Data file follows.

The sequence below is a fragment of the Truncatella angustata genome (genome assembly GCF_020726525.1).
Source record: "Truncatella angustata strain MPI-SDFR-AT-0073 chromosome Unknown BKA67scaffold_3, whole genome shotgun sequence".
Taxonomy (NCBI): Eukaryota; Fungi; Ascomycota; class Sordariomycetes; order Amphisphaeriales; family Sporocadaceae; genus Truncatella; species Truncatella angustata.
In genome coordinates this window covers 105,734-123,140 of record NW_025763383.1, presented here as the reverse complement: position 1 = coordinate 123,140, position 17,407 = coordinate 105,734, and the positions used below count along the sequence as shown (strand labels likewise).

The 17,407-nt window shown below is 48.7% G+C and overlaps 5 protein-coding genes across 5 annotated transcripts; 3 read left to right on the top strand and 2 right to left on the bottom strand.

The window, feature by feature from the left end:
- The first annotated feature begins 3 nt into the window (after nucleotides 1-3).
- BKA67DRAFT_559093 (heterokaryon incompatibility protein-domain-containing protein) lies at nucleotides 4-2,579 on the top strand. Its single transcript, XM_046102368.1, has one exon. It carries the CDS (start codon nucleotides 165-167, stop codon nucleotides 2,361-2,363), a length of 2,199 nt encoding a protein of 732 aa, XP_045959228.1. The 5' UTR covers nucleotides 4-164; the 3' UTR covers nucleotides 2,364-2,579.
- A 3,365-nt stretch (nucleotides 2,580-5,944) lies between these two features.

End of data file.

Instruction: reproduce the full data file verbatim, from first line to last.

The sequence below is a fragment of the Truncatella angustata genome (genome assembly GCF_020726525.1).
Source record: "Truncatella angustata strain MPI-SDFR-AT-0073 chromosome Unknown BKA67scaffold_3, whole genome shotgun sequence".
Taxonomy (NCBI): Eukaryota; Fungi; Ascomycota; class Sordariomycetes; order Amphisphaeriales; family Sporocadaceae; genus Truncatella; species Truncatella angustata.
In genome coordinates this window covers 105,734-123,140 of record NW_025763383.1, presented here as the reverse complement: position 1 = coordinate 123,140, position 17,407 = coordinate 105,734, and the positions used below count along the sequence as shown (strand labels likewise).

The 17,407-nt window shown below is 48.7% G+C and overlaps 5 protein-coding genes across 5 annotated transcripts; 3 read left to right on the top strand and 2 right to left on the bottom strand.

The window, feature by feature from the left end:
- The first annotated feature begins 3 nt into the window (after nucleotides 1-3).
- BKA67DRAFT_559093 (heterokaryon incompatibility protein-domain-containing protein) lies at nucleotides 4-2,579 on the top strand. Its single transcript, XM_046102368.1, has one exon. It carries the CDS (start codon nucleotides 165-167, stop codon nucleotides 2,361-2,363), a length of 2,199 nt encoding a protein of 732 aa, XP_045959228.1. The 5' UTR covers nucleotides 4-164; the 3' UTR covers nucleotides 2,364-2,579.
- A 3,365-nt stretch (nucleotides 2,580-5,944) lies between these two features.